Late Roman building B, B1-B3 with sondages, looking down to south

Late Roman building B, B1-B3 with sondages, looking down to south
Image capture by Edwin Brock
Date Created:
May 15, 1998
Villa of the Birds Mosaic Conservation
Existing conditions before conservation
Late Roman Buildings
Alexandria, Egypt and Al Iskandarīyah
Time Period:
Byzantine Period
Ruins, Extinct cities, and Domestic architecture
black-and-white photographs
Conservation Note:
Rodziewicz believed that Building B was the latest structure to be found in all of the domestic quarter then excavated. It was constructed in the second half of the 6th century AD and did not go out of use before the middle of the 7th century. The rectangular layout included four rooms of a similar size set in a row. Three small units (b1-b4) were added on to the front elevation in the 7th century. The structure appears to have served some domestic purposes, either as stores or workshops. The walls survived relatively high only in the eastern part. The remaining walls, especially the western elevation and the partition walls preserved only the bottom parts. The foundations of most of these walls., made of loose small stones, furnace refuse, and brick debris, were rather shallow, reaching no more than 0.80-1.00 m below the occupational levels, that is, ca. 0.50-0.60 m above the mosaic floors found underneath. Some sections of the walls of the building B were reconstructed in the seventies. The need to uncover surviving mosaics of the house alpha, as well as overall plan of the mosaic exhibition required the removal of both some of these low-surviving Late Roman walls and fragments reconstructed in the seventies (Final Report).
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Project History:
At the heart of modern Alexandria in Kom el-Dikka lies an exceptional demonstration of Domestic architecture during the Roman Imperial period. The Early Roman villa named “Villa of the Birds” houses exceptionally well preserved mosaic floors, made of tesserae. True to its name, it contains Mosaic a-5 which depicts different bird species within seven different panels. Under the auspices of the American Research Center in Egypt (ARCE), Dr. Wojciech Kolataj and his team conserved the mosaic floors, constructed a shelter, and landscaped the surrounding area. Some related supplemental work was carried out by the Polish-Egyptian Preservation Mission, and sponsored jointly by the Supreme Council of Antiquities (currently the Ministry of Tourism and Antiquities) and the Polish Center of Archaeology. Conservation work was made possible with the support of the Egyptian Ministry of Tourism and Antiquities (formerly the Egyptian Supreme Council of Antiquities).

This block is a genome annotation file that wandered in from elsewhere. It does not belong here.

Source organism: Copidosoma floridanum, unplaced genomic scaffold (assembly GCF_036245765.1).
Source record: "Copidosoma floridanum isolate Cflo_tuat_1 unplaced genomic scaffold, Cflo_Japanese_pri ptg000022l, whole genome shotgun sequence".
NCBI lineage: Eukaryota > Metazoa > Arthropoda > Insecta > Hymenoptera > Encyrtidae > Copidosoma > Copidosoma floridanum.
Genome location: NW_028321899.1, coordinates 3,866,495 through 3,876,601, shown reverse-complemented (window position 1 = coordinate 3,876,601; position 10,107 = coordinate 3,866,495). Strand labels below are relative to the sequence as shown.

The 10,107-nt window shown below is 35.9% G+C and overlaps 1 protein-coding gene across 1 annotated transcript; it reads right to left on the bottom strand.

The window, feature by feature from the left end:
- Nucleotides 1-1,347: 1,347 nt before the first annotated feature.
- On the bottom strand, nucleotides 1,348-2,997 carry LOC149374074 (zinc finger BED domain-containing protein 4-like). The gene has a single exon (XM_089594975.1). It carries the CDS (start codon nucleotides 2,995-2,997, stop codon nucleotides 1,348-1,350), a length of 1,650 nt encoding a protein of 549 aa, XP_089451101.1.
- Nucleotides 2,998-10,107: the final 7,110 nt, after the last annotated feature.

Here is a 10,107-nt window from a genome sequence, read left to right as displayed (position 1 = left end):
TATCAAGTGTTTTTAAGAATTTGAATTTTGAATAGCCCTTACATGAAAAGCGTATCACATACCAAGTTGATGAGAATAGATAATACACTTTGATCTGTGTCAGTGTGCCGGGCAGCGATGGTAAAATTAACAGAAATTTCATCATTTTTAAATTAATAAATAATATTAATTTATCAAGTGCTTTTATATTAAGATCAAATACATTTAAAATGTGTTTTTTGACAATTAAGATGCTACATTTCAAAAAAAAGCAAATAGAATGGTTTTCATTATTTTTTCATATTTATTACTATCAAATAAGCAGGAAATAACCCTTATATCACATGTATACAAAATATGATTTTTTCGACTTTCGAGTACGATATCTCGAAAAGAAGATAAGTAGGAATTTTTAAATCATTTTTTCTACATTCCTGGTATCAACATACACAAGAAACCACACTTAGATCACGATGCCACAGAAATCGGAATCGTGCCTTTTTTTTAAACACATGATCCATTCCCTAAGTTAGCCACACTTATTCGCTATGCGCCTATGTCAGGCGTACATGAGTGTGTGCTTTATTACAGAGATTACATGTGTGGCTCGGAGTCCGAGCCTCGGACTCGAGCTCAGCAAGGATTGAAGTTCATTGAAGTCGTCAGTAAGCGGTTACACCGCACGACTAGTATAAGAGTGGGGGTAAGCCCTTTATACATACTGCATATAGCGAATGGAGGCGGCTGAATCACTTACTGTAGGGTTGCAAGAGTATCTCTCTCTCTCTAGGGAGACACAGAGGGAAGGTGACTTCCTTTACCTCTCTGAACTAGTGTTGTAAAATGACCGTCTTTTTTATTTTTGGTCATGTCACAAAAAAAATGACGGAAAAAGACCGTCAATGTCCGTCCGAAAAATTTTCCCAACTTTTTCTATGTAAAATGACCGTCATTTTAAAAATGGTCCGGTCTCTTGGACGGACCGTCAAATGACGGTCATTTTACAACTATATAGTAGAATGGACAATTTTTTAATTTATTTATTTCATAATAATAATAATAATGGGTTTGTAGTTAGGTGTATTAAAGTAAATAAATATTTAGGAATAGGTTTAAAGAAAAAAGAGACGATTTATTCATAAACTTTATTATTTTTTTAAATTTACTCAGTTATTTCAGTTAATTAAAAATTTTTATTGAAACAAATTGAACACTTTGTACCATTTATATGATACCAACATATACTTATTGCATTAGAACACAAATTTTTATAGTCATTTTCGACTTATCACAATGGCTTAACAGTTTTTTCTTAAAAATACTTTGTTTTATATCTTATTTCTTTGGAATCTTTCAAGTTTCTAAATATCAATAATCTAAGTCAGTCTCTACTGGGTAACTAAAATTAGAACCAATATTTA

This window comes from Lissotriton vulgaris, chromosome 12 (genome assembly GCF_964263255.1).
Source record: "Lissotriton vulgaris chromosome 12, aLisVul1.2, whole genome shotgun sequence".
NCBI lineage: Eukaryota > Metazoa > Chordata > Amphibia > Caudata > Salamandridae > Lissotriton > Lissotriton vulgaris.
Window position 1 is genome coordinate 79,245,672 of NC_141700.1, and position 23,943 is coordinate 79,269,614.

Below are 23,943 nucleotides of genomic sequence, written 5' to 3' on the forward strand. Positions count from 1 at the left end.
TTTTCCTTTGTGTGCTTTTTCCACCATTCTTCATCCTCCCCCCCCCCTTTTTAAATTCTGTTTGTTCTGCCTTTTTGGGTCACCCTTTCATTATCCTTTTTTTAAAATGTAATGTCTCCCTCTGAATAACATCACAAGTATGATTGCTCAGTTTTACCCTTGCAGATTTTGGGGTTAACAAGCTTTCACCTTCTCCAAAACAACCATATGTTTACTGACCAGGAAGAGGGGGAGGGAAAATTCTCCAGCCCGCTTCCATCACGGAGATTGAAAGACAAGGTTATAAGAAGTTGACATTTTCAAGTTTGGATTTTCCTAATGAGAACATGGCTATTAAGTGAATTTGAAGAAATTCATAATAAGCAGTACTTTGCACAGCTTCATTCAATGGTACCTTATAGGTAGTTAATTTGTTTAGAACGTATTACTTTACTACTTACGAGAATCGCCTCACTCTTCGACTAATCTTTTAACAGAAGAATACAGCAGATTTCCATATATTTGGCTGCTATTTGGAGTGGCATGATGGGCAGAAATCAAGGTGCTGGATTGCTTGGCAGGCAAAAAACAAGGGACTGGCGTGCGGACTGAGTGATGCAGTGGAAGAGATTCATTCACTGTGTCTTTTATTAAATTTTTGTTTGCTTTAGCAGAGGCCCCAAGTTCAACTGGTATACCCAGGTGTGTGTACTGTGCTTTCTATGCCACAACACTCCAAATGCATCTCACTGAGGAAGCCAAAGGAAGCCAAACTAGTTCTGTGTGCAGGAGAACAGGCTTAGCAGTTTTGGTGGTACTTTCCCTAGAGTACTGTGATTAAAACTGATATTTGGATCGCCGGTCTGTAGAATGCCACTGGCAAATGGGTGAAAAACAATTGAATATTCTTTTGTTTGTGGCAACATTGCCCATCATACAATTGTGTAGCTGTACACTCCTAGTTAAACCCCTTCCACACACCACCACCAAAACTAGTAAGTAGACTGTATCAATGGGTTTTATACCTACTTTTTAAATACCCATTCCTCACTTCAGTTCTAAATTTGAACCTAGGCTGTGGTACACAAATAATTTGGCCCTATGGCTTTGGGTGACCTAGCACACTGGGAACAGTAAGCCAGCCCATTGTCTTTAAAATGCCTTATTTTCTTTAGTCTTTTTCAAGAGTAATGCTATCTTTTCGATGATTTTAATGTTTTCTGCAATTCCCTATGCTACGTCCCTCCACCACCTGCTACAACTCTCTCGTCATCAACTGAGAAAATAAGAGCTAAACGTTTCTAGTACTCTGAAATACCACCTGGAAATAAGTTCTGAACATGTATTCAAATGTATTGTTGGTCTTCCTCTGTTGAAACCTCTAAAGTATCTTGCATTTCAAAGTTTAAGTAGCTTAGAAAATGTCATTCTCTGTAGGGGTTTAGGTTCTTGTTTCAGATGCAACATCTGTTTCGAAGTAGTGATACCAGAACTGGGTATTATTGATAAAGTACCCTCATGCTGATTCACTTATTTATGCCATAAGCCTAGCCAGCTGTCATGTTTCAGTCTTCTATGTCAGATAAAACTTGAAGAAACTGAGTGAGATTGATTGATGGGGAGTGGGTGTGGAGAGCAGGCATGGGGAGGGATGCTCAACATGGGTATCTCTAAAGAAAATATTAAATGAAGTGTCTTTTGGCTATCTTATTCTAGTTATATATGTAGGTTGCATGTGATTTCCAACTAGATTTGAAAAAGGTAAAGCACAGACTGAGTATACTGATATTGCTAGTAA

Funding Agency:
Villa of the Birds Mosaic Conservation project was made possible with funding by the United States Agency for International Development (USAID) Grant No. 263-G-00-93-00089-00 (formerly 263-0000-G-00-3089-00) and administered by the Egyptian Antiquities Project (EAP) of the American Research Center in Egypt (ARCE).